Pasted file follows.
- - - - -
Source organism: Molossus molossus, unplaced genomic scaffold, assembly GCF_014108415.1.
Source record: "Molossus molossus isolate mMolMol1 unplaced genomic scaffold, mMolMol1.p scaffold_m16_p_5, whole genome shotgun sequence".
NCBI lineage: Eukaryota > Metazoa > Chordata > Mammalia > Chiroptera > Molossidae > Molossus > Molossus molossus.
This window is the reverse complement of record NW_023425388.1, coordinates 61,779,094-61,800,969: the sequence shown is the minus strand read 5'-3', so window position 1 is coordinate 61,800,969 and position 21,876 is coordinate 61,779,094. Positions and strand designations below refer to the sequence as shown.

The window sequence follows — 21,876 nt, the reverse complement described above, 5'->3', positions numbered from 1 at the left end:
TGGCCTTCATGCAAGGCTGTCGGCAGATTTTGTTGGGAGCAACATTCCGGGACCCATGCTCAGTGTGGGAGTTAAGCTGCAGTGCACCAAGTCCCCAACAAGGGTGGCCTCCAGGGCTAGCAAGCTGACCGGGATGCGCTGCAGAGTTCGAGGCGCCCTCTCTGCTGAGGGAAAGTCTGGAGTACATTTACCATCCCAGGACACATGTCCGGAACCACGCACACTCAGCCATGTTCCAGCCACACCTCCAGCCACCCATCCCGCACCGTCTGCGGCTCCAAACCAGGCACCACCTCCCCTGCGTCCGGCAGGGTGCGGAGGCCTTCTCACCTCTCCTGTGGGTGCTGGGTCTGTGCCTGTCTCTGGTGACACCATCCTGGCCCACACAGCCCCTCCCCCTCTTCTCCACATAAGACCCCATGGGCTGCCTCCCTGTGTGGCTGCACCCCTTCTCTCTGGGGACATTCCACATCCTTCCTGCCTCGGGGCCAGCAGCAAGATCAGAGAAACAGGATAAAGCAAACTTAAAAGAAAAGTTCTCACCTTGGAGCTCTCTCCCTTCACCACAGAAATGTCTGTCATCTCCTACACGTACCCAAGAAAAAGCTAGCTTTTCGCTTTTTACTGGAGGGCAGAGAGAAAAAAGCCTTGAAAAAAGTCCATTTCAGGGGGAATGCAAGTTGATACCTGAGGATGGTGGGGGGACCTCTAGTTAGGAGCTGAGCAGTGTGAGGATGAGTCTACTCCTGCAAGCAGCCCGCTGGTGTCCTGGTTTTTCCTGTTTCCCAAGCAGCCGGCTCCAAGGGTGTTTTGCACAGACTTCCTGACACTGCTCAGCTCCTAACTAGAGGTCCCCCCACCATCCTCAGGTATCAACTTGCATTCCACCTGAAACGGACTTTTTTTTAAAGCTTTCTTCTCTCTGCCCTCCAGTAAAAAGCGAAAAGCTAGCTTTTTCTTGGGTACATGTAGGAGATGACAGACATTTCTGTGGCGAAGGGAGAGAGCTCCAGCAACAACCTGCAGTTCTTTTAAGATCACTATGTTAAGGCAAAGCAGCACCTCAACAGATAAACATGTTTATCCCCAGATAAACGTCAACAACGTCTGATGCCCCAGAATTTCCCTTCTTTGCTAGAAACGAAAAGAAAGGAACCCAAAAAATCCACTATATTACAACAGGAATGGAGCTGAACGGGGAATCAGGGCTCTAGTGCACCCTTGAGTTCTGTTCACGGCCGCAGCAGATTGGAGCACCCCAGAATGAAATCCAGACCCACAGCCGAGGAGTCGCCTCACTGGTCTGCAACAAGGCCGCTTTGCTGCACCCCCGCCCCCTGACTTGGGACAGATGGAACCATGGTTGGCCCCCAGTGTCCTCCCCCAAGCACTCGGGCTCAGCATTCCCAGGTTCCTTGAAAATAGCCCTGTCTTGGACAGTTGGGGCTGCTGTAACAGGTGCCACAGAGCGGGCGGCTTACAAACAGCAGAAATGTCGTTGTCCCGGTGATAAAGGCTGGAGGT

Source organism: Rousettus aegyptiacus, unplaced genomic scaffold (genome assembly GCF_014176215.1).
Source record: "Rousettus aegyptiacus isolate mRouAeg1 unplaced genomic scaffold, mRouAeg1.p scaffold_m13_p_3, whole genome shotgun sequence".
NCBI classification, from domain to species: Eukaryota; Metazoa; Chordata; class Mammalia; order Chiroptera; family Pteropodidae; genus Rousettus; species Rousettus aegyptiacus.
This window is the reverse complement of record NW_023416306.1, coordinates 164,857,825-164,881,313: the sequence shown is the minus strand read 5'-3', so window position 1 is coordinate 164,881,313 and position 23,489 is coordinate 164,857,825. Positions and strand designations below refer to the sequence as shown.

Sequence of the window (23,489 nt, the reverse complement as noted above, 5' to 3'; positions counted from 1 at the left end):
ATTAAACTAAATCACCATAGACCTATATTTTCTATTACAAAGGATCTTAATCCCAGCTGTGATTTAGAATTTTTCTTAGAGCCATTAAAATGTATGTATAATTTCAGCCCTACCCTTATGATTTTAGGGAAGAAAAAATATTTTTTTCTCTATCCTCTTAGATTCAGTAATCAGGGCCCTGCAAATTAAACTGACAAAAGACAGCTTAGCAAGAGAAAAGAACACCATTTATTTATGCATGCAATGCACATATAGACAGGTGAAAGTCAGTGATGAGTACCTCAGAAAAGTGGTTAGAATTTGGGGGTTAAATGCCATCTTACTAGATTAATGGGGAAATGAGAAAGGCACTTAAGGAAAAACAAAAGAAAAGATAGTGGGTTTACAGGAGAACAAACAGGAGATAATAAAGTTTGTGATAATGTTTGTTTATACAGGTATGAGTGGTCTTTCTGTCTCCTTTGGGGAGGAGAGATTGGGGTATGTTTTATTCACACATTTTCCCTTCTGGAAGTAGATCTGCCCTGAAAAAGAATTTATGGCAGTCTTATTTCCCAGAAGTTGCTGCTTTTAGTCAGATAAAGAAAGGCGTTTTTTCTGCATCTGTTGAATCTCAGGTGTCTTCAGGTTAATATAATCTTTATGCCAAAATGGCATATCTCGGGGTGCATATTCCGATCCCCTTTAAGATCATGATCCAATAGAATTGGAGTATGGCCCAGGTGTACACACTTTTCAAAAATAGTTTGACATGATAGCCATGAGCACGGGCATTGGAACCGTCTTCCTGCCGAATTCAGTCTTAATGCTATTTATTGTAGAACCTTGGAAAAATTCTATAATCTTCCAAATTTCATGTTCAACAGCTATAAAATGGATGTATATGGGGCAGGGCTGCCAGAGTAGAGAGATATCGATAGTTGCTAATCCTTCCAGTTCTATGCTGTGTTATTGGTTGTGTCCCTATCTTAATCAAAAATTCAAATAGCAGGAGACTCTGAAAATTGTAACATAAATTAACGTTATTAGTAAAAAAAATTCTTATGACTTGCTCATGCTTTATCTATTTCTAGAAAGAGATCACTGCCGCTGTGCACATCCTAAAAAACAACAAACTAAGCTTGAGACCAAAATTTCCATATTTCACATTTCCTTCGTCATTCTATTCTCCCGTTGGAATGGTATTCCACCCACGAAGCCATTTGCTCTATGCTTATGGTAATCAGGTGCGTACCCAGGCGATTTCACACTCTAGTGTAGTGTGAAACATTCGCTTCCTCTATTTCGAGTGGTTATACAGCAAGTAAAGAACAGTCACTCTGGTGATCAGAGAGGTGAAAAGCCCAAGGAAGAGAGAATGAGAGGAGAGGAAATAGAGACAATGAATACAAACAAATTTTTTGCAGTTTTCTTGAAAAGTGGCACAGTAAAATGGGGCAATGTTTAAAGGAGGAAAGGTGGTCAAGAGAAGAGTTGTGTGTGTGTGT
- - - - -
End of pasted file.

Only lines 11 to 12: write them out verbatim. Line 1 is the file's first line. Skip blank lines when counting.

Sequence of the window (23,489 nt, the reverse complement as noted above, 5' to 3'; positions counted from 1 at the left end):
ATTAAACTAAATCACCATAGACCTATATTTTCTATTACAAAGGATCTTAATCCCAGCTGTGATTTAGAATTTTTCTTAGAGCCATTAAAATGTATGTATAATTTCAGCCCTACCCTTATGATTTTAGGGAAGAAAAAATATTTTTTTCTCTATCCTCTTAGATTCAGTAATCAGGGCCCTGCAAATTAAACTGACAAAAGACAGCTTAGCAAGAGAAAAGAACACCATTTATTTATGCATGCAATGCACATATAGACAGGTGAAAGTCAGTGATGAGTACCTCAGAAAAGTGGTTAGAATTTGGGGGTTAAATGCCATCTTACTAGATTAATGGGGAAATGAGAAAGGCACTTAAGGAAAAACAAAAGAAAAGATAGTGGGTTTACAGGAGAACAAACAGGAGATAATAAAGTTTGTGATAATGTTTGTTTATACAGGTATGAGTGGTCTTTCTGTCTCCTTTGGGGAGGAGAGATTGGGGTATGTTTTATTCACACATTTTCCCTTCTGGAAGTAGATCTGCCCTGAAAAAGAATTTATGGCAGTCTTATTTCCCAGAAGTTGCTGCTTTTAGTCAGATAAAGAAAGGCGTTTTTTCTGCATCTGTTGAATCTCAGGTGTCTTCAGGTTAATATAATCTTTATGCCAAAATGGCATATCTCGGGGTGCATATTCCGATCCCCTTTAAGATCATGATCCAATAGAATTGGAGTATGGCCCAGGTGTACACACTTTTCAAAAATAGTTTGACATGATAGCCATGAGCACGGGCATTGGAACCGTCTTCCTGCCGAATTCAGTCTTAATGCTATTTATTGTAGAACCTTGGAAAAATTCTATAATCTTCCAAATTTCATGTTCAACAGCTATAAAATGGATGTATATGGGGCAGGGCTGCCAGAGTAGAGAGATATCGATAGTTGCTAATCCTTCCAGTTCTATGCTGTGTTATTGGTTGTGTCCCTATCTTAATCAAAAATTCAAATAGCAGGAGACTCTGAAAATTGTAACATAAATTAACGTTATTAGTAAAAAAAATTCTTATGACTTGCTCATGCTTTATCTATTTCTAGAAAGAGATCACTGCCGCTGTGCACATCCTAAAAAACAACAAACTAAGCTTGAGACCAAAATTTCCATATTTCACATTTCCTTCGTCATTCTATTCTCCCGTTGGAATGGTATTCCACCCACGAAGCCATTTGCTCTATGCTTATGGTAATCAGGTGCGTACCCAGGCGATTTCACACTCTAGTGTAGTGTGAAACATTCGCTTCCTCTATTTCGAGTGGTTATACAGCAAGTAAAGAACAGTCACTCTGGTGATCAGAGAGGTGAAAAGCCCAAGGAAGAGAGAATGAGAGGAGAGGAAATAGAGACAATGAATACAAACAAATTTTTTGCAGTTTTCTTGAAAAGTGGCACAGTAAAATGGGGCAATGTTTAAAGGAGGAAAGGTGGTCAAGAGAAGAGTTGTGTGTGTGTGT